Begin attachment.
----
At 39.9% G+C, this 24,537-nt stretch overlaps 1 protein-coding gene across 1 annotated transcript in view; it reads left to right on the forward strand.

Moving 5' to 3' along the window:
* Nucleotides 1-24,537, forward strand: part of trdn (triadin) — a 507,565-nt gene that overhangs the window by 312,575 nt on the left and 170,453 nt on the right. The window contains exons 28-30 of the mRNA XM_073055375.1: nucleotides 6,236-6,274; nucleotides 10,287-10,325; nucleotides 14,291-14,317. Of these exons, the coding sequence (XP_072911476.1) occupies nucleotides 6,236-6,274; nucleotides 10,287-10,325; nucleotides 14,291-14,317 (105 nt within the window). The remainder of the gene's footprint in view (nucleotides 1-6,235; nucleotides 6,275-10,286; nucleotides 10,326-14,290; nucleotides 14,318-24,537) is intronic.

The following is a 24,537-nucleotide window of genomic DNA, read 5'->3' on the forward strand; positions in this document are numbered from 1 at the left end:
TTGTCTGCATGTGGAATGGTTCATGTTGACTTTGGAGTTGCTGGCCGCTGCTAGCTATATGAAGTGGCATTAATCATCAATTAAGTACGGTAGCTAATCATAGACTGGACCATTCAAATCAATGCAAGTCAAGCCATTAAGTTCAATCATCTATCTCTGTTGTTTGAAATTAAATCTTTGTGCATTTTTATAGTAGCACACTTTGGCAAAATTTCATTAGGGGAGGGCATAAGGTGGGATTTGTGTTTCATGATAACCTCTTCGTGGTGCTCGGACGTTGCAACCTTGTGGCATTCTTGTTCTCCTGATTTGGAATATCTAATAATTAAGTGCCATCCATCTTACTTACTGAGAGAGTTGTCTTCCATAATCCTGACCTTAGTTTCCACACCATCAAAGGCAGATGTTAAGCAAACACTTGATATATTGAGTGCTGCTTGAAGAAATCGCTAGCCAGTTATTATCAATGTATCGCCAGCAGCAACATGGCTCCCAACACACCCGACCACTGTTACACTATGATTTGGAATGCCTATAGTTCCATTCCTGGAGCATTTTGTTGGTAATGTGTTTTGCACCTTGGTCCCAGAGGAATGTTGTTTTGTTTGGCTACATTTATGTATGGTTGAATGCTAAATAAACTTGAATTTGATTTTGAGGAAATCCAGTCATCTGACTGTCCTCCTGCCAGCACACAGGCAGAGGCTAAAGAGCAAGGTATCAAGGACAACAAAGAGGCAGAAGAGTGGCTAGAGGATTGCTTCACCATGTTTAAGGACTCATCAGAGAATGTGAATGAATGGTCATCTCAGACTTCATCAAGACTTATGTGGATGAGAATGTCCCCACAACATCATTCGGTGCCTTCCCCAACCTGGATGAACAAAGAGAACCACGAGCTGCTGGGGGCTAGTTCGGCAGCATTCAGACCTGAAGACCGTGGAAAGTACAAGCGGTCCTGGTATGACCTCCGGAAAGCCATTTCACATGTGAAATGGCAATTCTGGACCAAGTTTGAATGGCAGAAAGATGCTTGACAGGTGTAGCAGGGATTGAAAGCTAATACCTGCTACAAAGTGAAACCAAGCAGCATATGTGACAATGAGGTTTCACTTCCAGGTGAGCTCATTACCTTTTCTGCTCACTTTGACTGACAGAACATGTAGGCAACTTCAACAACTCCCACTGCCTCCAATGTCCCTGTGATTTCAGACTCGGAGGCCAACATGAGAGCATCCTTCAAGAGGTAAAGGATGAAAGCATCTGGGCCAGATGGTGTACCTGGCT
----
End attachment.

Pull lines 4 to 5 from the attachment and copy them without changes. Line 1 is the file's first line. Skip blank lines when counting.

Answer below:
The following is a 24,537-nucleotide window of genomic DNA, read 5'->3' on the forward strand; positions in this document are numbered from 1 at the left end:
TTGTCTGCATGTGGAATGGTTCATGTTGACTTTGGAGTTGCTGGCCGCTGCTAGCTATATGAAGTGGCATTAATCATCAATTAAGTACGGTAGCTAATCATAGACTGGACCATTCAAATCAATGCAAGTCAAGCCATTAAGTTCAATCATCTATCTCTGTTGTTTGAAATTAAATCTTTGTGCATTTTTATAGTAGCACACTTTGGCAAAATTTCATTAGGGGAGGGCATAAGGTGGGATTTGTGTTTCATGATAACCTCTTCGTGGTGCTCGGACGTTGCAACCTTGTGGCATTCTTGTTCTCCTGATTTGGAATATCTAATAATTAAGTGCCATCCATCTTACTTACTGAGAGAGTTGTCTTCCATAATCCTGACCTTAGTTTCCACACCATCAAAGGCAGATGTTAAGCAAACACTTGATATATTGAGTGCTGCTTGAAGAAATCGCTAGCCAGTTATTATCAATGTATCGCCAGCAGCAACATGGCTCCCAACACACCCGACCACTGTTACACTATGATTTGGAATGCCTATAGTTCCATTCCTGGAGCATTTTGTTGGTAATGTGTTTTGCACCTTGGTCCCAGAGGAATGTTGTTTTGTTTGGCTACATTTATGTATGGTTGAATGCTAAATAAACTTGAATTTGATTTTGAGGAAATCCAGTCATCTGACTGTCCTCCTGCCAGCACACAGGCAGAGGCTAAAGAGCAAGGTATCAAGGACAACAAAGAGGCAGAAGAGTGGCTAGAGGATTGCTTCACCATGTTTAAGGACTCATCAGAGAATGTGAATGAATGGTCATCTCAGACTTCATCAAGACTTATGTGGATGAGAATGTCCCCACAACATCATTCGGTGCCTTCCCCAACCTGGATGAACAAAGAGAACCACGAGCTGCTGGGGGCTAGTTCGGCAGCATTCAGACCTGAAGACCGTGGAAAGTACAAGCGGTCCTGGTATGACCTCCGGAAAGCCATTTCACATGTGAAATGGCAATTCTGGACCAAGTTTGAATGGCAGAAAGATGCTTGACAGGTGTAGCAGGGATTGAAAGCTAATACCTGCTACAAAGTGAAACCAAGCAGCATATGTGACAATGAGGTTTCACTTCCAGGTGAGCTCATTACCTTTTCTGCTCACTTTGACTGACAGAACATGTAGGCAACTTCAACAACTCCCACTGCCTCCAATGTCCCTGTGATTTCAGACTCGGAGGCCAACATGAGAGCATCCTTCAAGAGGTAAAGGATGAAAGCATCTGGGCCAGATGGTGTACCTGGCT